The FBI and Department of Justice are investigating the now-defunct British data firm Cambridge Analytica, and prosecutors have spent the last few weeks questioning former employees, an American official and others familiar with the matter told The New York Times.
Cambridge Analytica worked with President Trump's campaign and those of other Republicans during the 2014 and 2016 elections, and in March, it emerged that the firm had harvested private data from more than 50 million Facebook users. Using that data, the company developed techniques that could allegedly identify personalities of voters and influence their behavior. Earlier this month, Cambridge Analytica announced it was shutting down and declaring bankruptcy, saying bad press and investigations like one launched by the National Crime Agency of Britain had ruined the business.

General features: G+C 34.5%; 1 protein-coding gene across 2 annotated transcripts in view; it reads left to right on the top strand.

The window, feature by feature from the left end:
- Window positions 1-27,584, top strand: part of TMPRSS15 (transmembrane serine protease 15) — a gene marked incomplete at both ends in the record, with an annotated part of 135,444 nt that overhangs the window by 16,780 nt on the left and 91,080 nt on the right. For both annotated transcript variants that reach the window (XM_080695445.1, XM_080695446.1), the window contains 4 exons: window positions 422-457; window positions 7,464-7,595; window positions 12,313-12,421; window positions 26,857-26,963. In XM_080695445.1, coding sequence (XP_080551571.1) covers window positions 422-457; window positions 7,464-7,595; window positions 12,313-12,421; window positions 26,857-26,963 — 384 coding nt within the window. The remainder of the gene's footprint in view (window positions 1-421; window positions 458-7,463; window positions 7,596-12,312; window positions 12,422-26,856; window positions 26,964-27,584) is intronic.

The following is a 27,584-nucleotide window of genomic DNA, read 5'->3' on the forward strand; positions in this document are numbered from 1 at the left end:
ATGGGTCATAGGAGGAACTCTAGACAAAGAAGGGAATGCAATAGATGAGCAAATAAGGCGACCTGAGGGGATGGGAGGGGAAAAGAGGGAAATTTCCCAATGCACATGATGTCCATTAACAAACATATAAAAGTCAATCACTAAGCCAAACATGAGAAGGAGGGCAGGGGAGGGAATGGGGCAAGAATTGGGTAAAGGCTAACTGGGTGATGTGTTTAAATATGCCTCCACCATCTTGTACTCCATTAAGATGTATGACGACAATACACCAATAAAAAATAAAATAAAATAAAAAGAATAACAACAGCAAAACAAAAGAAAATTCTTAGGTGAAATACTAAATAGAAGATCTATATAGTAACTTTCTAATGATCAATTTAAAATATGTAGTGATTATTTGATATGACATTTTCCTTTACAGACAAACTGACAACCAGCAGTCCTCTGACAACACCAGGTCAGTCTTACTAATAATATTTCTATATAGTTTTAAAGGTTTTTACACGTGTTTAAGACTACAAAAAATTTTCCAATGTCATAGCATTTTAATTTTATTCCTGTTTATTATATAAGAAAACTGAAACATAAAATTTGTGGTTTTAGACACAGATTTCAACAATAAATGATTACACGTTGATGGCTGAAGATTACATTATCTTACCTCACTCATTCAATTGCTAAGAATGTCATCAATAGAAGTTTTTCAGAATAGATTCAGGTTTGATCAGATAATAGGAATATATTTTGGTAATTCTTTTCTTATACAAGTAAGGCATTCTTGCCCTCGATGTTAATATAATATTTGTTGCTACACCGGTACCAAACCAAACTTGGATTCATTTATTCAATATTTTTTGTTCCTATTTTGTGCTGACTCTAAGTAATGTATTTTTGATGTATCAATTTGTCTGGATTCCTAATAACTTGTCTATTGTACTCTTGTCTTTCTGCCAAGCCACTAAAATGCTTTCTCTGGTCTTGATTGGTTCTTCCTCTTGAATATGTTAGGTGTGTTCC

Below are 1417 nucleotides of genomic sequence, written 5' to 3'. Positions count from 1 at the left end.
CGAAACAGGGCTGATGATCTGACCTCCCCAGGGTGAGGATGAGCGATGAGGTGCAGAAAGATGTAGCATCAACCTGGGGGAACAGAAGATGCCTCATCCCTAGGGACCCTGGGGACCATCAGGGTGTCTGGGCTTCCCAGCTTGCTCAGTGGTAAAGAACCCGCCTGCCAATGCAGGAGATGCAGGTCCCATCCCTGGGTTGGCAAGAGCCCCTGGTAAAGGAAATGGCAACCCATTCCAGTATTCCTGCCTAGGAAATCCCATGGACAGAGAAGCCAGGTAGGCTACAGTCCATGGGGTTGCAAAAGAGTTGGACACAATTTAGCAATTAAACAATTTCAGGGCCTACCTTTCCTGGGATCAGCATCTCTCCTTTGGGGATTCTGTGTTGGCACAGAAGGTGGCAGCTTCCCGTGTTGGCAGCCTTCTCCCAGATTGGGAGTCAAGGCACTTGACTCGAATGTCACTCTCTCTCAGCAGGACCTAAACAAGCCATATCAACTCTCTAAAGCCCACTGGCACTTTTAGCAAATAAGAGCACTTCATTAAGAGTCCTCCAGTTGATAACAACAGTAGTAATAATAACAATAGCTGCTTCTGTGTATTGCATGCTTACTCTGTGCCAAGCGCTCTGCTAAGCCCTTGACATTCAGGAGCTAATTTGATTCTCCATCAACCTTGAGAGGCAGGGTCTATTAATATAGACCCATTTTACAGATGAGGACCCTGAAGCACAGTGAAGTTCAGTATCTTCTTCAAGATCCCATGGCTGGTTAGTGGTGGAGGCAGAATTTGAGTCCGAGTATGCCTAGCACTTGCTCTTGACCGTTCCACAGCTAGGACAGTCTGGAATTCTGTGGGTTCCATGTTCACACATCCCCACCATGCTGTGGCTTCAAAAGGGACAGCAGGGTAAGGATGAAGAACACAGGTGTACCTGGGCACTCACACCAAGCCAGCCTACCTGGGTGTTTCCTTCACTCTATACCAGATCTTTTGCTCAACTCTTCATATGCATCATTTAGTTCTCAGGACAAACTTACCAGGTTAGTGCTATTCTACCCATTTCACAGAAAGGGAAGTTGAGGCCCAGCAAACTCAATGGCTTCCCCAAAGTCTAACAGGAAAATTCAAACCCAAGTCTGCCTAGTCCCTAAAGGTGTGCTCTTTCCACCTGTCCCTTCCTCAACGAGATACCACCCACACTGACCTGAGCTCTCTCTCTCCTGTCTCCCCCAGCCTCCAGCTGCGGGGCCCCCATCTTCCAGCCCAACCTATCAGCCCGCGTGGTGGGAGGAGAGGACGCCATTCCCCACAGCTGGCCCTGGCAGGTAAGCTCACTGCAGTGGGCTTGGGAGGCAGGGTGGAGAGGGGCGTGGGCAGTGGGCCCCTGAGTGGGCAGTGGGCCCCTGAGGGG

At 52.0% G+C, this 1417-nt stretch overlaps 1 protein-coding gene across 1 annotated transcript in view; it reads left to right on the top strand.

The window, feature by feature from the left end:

One of the prosecutors involved in the U.S. investigation is Brian Kidd, the assistant chief of the Justice Department's securities and financial fraud division, the Times reports. Christopher Wylie, a former Cambridge Analytica employee who is now a vocal critic of the firm and its practices, confirmed to the Times that he was contacted by the FBI and has answered some preliminary questions.